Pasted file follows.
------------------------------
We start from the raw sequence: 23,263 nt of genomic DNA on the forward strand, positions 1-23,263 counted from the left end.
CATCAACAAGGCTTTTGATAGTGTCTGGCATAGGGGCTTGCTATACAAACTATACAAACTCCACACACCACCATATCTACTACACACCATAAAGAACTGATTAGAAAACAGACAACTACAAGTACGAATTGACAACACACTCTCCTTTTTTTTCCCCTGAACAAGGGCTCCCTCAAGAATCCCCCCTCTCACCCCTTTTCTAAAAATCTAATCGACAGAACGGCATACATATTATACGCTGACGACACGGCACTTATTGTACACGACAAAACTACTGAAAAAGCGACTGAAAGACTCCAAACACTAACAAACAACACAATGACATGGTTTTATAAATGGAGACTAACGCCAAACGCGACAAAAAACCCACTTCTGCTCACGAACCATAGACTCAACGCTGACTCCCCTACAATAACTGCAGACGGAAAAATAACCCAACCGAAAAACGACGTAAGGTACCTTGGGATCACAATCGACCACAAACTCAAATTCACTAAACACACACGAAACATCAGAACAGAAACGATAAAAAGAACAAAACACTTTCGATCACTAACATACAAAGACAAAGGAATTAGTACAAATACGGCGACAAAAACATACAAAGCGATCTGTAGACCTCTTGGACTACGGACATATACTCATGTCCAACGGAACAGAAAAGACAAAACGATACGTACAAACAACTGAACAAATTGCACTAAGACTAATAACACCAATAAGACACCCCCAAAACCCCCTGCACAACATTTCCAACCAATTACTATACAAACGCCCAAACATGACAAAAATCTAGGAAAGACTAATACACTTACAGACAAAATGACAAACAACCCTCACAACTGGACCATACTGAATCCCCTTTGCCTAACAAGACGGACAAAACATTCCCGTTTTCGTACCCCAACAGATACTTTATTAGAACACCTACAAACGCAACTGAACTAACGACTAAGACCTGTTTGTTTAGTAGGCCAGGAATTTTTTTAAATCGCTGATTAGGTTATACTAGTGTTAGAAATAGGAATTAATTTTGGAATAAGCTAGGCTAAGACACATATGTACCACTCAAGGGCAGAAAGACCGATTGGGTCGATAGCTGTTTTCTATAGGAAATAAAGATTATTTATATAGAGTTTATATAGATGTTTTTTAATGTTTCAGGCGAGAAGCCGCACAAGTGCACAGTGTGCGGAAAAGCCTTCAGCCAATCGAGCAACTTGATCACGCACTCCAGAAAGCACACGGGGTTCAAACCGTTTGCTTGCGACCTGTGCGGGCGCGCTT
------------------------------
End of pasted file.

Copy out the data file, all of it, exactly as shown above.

We start from the raw sequence: 23,263 nt of genomic DNA on the forward strand, positions 1-23,263 counted from the left end.
CATCAACAAGGCTTTTGATAGTGTCTGGCATAGGGGCTTGCTATACAAACTATACAAACTCCACACACCACCATATCTACTACACACCATAAAGAACTGATTAGAAAACAGACAACTACAAGTACGAATTGACAACACACTCTCCTTTTTTTTCCCCTGAACAAGGGCTCCCTCAAGAATCCCCCCTCTCACCCCTTTTCTAAAAATCTAATCGACAGAACGGCATACATATTATACGCTGACGACACGGCACTTATTGTACACGACAAAACTACTGAAAAAGCGACTGAAAGACTCCAAACACTAACAAACAACACAATGACATGGTTTTATAAATGGAGACTAACGCCAAACGCGACAAAAAACCCACTTCTGCTCACGAACCATAGACTCAACGCTGACTCCCCTACAATAACTGCAGACGGAAAAATAACCCAACCGAAAAACGACGTAAGGTACCTTGGGATCACAATCGACCACAAACTCAAATTCACTAAACACACACGAAACATCAGAACAGAAACGATAAAAAGAACAAAACACTTTCGATCACTAACATACAAAGACAAAGGAATTAGTACAAATACGGCGACAAAAACATACAAAGCGATCTGTAGACCTCTTGGACTACGGACATATACTCATGTCCAACGGAACAGAAAAGACAAAACGATACGTACAAACAACTGAACAAATTGCACTAAGACTAATAACACCAATAAGACACCCCCAAAACCCCCTGCACAACATTTCCAACCAATTACTATACAAACGCCCAAACATGACAAAAATCTAGGAAAGACTAATACACTTACAGACAAAATGACAAACAACCCTCACAACTGGACCATACTGAATCCCCTTTGCCTAACAAGACGGACAAAACATTCCCGTTTTCGTACCCCAACAGATACTTTATTAGAACACCTACAAACGCAACTGAACTAACGACTAAGACCTGTTTGTTTAGTAGGCCAGGAATTTTTTTAAATCGCTGATTAGGTTATACTAGTGTTAGAAATAGGAATTAATTTTGGAATAAGCTAGGCTAAGACACATATGTACCACTCAAGGGCAGAAAGACCGATTGGGTCGATAGCTGTTTTCTATAGGAAATAAAGATTATTTATATAGAGTTTATATAGATGTTTTTTAATGTTTCAGGCGAGAAGCCGCACAAGTGCACAGTGTGCGGAAAAGCCTTCAGCCAATCGAGCAACTTGATCACGCACTCCAGAAAGCACACGGGGTTCAAACCGTTTGCTTGCGACCTGTGCGGGCGCGCTT